When fisherman Joe Raftery laments that "the big one got away," he really means it.
Raftery, a Summerlin resident, is an avid bass angler and enters competitions.
"I had a 13-pounder hooked up at the California Delta that got away … I thought my co-angler was going to have a heart attack … this fish, its mouth was probably 10 inches in diameter," he said.
Bass generally weigh 1 to 8 pounds, he said. His largest one to date was a 9½-pounder caught in the San Diego area about eight years ago. But the big news happens this week.
Raftery is scheduled to compete in the 2011 Bass Federation National Championship at Nickajack Lake in Kimball, Tenn., a three-day event that starts today. It is run by The Bass Federation.
Such tournaments are won or lost on the weight of the fish. As much as $1 million can be at stake, so tournaments have cut off dates for "pre-fishing." This includes soliciting information about the lake.
Those in the running, for example, are not allowed to talk to locals to determine prime fishing spots. Nor can they go scope out the lake where they’ll be competing after the pre-fish cut off dates. The winner often is called upon to take a lie detector test.
"When it’s big money, a $100,000 package, that’s what they’ll do," Raftery said.
Last year, he said, a winner was caught cheating even before a lie detector test could be administered. It seems he’d slid 1-ounce weights into the fishes’ stomachs. But the fish died and sank to the bottom of the live tank on the live-release boat.
That was the "dead" giveaway. Dead fish float.
Tournaments are won and lost on mere ounces, with the top challengers being separated by hundredths of an ounce.
"I once lost by, like, .04 ounces," Raftery said.
Brent Becker, a fellow fisherman, said Raftery is the type of person you’d want as your best friend.
"Us bass fisherman are a tight-lipped group," he said. "You have to be tight-lipped, because there’s a lot of money on the line. Joe’s not that way, he’ll (share information) then, go, ‘OK, now that I told you that, go ahead and try to outfish me.’ "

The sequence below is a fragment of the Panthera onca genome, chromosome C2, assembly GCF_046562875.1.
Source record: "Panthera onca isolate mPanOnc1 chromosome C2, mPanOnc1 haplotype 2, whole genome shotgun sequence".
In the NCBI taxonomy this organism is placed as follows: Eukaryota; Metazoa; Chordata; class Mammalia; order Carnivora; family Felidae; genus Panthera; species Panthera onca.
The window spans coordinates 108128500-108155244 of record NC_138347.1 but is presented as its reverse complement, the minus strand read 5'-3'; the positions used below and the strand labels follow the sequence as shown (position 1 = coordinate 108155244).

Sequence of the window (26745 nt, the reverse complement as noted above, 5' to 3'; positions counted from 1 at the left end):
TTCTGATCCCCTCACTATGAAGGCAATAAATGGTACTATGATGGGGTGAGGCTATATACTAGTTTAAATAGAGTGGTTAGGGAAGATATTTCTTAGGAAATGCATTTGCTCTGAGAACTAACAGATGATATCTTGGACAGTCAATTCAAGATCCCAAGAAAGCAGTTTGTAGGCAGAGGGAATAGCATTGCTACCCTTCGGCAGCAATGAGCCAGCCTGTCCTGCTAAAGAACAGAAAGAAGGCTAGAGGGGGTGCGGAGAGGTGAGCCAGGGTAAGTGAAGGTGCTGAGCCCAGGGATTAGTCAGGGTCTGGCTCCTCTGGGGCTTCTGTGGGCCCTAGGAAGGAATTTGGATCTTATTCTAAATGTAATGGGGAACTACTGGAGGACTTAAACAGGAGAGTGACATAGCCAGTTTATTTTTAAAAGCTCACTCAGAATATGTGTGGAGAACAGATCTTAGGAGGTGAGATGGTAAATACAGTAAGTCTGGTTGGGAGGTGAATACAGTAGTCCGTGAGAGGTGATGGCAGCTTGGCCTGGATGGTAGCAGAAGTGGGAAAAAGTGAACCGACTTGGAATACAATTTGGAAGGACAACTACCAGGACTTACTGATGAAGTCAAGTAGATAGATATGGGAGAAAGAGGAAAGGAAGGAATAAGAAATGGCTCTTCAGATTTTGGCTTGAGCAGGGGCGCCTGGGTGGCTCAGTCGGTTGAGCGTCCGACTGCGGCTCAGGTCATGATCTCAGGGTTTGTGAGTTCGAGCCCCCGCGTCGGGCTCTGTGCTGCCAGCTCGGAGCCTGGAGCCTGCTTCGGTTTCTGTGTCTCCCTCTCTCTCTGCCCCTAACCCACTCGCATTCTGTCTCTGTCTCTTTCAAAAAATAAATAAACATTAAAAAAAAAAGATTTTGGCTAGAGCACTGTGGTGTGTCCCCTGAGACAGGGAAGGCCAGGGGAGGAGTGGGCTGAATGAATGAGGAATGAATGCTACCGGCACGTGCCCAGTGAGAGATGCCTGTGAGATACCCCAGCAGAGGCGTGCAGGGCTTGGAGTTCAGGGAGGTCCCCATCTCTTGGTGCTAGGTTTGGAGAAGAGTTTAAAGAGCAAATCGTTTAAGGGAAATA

Raftery has been fishing since age 5 — he’s now 38 — and 14 years ago, he ramped things up a couple of notches by entering area tournaments. That led to bigger tournaments. He began taking titles in 2010 when he was named the American Bass Anglers Angler of the Year for the Overton region and the coveted ABA Travelers’ Angler of the Year .
In 2010, in his first attempt to qualify nationally, Raftery earned the single boater position for Nevada in the 2011 TBF National Championship presented by the National Guard.
Each year, Raftery shares his passion with youngsters, teaching them the in s and out s of the sport.
"The Federation has never been simply about fishing for money," said Robert Cartlidge, TBF president.
Raftery’s goal is to become a professional bass angler and have sponsors so he can devote his full attention to it. Right now, he travels almost every weekend to fish. Raftery likes to fish in California, Arizona, Idaho, Utah and Nevada, with his favorite sites being Lake Mead, Lake Mojave and the California Delta region near Stockton, Calif.
"I eat, sleep, dream fish," he said.
This month, he is one of only two sportsme n representing Nevada in the TBF tourney, an invitation he got after winning the Western regionals for Nevada.
The winner of this week’s event will be presented with a package valued at $100,000 , including a new boat and a truck to tow it.
"I’ve got to tell you, it’s a dream come true," he said. "I’m trying not to let my nerves (get to) me."
The results will be posted at bassfederation.com.
Contact Summerlin and Summerlin South View reporter Jan Hogan at firstname.lastname@example.org or 387-2949.